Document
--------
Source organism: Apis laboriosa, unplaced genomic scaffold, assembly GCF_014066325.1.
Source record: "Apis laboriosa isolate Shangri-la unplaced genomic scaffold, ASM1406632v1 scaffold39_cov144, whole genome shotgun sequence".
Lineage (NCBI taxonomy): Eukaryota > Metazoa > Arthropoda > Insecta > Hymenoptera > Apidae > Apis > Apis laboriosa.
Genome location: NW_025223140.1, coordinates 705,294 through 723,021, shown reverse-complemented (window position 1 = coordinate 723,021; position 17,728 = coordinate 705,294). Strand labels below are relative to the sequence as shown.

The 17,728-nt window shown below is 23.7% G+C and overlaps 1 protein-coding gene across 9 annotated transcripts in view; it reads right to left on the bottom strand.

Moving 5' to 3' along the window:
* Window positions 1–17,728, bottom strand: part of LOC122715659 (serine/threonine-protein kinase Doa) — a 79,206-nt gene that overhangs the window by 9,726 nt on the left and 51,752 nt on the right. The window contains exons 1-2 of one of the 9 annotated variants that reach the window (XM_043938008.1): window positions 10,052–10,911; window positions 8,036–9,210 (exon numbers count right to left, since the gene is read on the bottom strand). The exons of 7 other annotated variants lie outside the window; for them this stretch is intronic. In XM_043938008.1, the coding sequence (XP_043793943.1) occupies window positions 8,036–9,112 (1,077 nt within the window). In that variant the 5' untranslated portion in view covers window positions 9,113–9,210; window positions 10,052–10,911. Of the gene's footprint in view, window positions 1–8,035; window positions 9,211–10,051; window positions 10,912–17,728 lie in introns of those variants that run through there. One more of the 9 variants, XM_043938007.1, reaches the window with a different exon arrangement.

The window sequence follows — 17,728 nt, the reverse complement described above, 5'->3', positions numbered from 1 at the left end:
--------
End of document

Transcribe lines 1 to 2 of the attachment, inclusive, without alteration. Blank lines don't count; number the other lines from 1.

Source organism: Apis laboriosa, unplaced genomic scaffold, assembly GCF_014066325.1.
Source record: "Apis laboriosa isolate Shangri-la unplaced genomic scaffold, ASM1406632v1 scaffold39_cov144, whole genome shotgun sequence".